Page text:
Then, we took a bus (I forget the company!) from Cusco to Puno for about $20 for a 6 hour ride.  It was quite long, but the seats reclined and we watched movies on the ipad.  Did I mention that an ipad is about the best travel accessory I can imagine?!?  Scott got it right before Costa Rica and we have loved it this year.  Anyway, we arrived in Puno (Intiqa Hotel was the best!!) and spent the evening exploring to our heart's content. 
8am came early and we were picked up for our Lake Titicaca tour.  We loved doing this as a tour because we got to participate in the Isla Amantani home stay, and because we met new friends and just had a lot of fun!
Atop our slow boat!
Here are the Uros Islands (Do you remember when they were featured in the Ensign?)  The Uros are built by reeds and are known as the "floating islands."  It was really a highlight of the trip to see how these people live as a community and continue building their own island every week/month.  
They also eat the reeds.  The calcium makes their teeth extra white!

I wonder when they start teaching swim lessons!?!  It seems the babies could fall off the island at any moment!

Then we took a little reed boat ride.  

That night we spent at Isla Amantani.  When you arrive to the island, the Director of Tourism assigns each tourist to a local family.  Our local was a single woman, but lots of our friends were placed with families with several kids and other family living there too.  Here is Maricella:
We felt lucky she spoke Spanish.  The local language is Quechua.  Maricella went to school to learn Spanish as her second language.

We hiked to the top of the island for sunset, which was quite the challenge with the altitude.  I thought that walk would never end... but I went fast to stay ahead of our 70 year old Belgian friends.  We met them on the boat, they "Practice hiking" in Spain for 4 months a year.  I wasn't about to get passed by the oldies!
We made it!

And then that night, we put on Maricella's clothes and went to the town square for a dance! It. was. awesome.  And also, the other best travel tool is a headlamp.  We used those all the time!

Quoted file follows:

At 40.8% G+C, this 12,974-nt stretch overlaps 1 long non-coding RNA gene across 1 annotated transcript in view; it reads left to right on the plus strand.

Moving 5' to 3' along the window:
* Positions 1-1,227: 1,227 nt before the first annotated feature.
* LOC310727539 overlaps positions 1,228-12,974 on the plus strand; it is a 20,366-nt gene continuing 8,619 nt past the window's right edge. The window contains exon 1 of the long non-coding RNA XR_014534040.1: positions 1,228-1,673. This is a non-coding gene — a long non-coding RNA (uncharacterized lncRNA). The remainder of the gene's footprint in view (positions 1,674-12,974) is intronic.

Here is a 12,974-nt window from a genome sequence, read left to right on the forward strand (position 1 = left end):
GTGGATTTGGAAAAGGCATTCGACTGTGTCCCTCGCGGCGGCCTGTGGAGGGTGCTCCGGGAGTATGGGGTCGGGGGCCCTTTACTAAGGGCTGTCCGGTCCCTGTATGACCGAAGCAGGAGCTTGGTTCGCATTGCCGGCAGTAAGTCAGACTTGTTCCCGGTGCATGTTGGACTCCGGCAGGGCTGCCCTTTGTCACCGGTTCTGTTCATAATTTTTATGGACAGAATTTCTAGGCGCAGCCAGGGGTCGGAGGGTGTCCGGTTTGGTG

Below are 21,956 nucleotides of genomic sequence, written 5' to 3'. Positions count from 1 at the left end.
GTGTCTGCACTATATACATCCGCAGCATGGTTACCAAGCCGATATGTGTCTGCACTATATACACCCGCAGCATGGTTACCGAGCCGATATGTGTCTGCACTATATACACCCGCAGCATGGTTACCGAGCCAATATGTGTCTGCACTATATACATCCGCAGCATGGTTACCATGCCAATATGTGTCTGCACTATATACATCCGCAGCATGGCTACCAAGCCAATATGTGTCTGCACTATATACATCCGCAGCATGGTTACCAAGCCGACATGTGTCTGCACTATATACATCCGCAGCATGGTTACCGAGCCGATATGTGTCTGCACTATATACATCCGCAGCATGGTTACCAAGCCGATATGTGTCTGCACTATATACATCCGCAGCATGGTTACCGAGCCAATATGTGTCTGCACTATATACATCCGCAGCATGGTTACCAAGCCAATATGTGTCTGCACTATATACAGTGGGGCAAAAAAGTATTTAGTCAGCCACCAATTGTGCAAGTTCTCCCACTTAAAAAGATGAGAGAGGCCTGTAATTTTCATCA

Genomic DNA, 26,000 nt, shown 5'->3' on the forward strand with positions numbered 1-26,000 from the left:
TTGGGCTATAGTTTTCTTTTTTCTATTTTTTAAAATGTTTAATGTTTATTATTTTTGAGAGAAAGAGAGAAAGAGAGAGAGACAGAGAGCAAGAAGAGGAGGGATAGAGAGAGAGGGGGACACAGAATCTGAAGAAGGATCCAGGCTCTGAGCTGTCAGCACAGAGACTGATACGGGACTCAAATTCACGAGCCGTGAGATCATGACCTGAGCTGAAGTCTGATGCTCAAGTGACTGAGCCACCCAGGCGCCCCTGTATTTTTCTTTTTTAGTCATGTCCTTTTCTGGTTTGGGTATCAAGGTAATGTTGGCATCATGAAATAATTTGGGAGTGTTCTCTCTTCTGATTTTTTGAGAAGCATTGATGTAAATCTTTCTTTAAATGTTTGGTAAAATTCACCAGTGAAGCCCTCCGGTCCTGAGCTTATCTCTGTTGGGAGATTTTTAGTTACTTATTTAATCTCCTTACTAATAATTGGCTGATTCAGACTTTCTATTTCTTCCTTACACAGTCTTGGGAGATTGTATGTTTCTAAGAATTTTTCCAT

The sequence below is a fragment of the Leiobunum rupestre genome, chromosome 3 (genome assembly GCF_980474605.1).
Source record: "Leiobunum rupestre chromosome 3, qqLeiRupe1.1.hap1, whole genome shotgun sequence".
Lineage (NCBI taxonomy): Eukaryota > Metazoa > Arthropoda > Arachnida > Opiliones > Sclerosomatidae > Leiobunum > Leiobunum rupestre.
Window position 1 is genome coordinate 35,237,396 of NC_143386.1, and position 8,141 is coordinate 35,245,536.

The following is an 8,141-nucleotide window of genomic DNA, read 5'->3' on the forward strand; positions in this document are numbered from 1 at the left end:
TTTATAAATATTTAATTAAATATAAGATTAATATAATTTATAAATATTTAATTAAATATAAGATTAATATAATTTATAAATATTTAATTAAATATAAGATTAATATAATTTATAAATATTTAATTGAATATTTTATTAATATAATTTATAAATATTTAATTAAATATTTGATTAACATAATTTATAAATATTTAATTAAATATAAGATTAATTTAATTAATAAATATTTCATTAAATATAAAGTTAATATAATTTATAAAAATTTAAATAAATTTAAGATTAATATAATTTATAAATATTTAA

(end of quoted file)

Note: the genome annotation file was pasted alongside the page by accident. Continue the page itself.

Look how local we look!
Maricella gave us a thyme tea.  It was delicious.  
We were pretty sure we had the best home stay, considering our large bedroom, and grand dining hall with all glass windows for the view.  Some of our friends had dirt floors with no electricity and small kitchen tables where there wasn't enough space for everyone.  Well, we were sure of our "best home stay" status when we woke up and found the tour guide for our group sleeping in the room next door.  
The following day was Isla Taquile where there happened to be a wedding going on.  I tried not to take too many pictures since I wouldn't want a bunch of tourists up in my face clicking away on my wedding day...
But here is the bride from afar.  She has at least 30 skirts on!  A sign of honor.
And finally, our friends:  On the left are a fun couple from Amsterdam, still can't pronounce/spell their names, and then the Belgian couple in the middle.  He doesn't look 70, does he?!?

We had such a great trip!  I don't usually put a place back on my travel list after just going there, but I have a secret feeling that this wasn't my last time at Machu Picchu.  I don't know when we'll get back, but I hope it happens one day!


Chelsea said...

Holy cow Stef! (holy alpaca?)

This trip looks like it was absolutely amazing! What a fun experience! I completely stunned by all of the beautiful things you got to see an do, particularly all of the culture you were able to participate in. So cool!

You've definitely inspired me to try my hand at South America one of these days (Chris lived in Ecuador, Puerto Rico, and Costa Rica growing up... so he's not quite as intimidated as I am). One day though!

One question for you though: You mentioned the 30 minute bus ride up to the Machu Pichu ruins. Is it a bus all the way there? I always thought (with little to no actual research) that it was a pretty intense hike just to get up there. Is that just something people do as an alternative?

Leanna said...

Love it all!!! What a fabulous adventure! I remember the awe of it all.

Noelle said...

Great post. I still can't believe all that you did on that trip! I have a few ideas from this post about my own in the future, but I'll have to get more details on the tips you gathered from fellow tourists who did do the big paid hike (I forget what it's called) about where and when to book it etc. Thanks for sharing all these fun colorful experiences!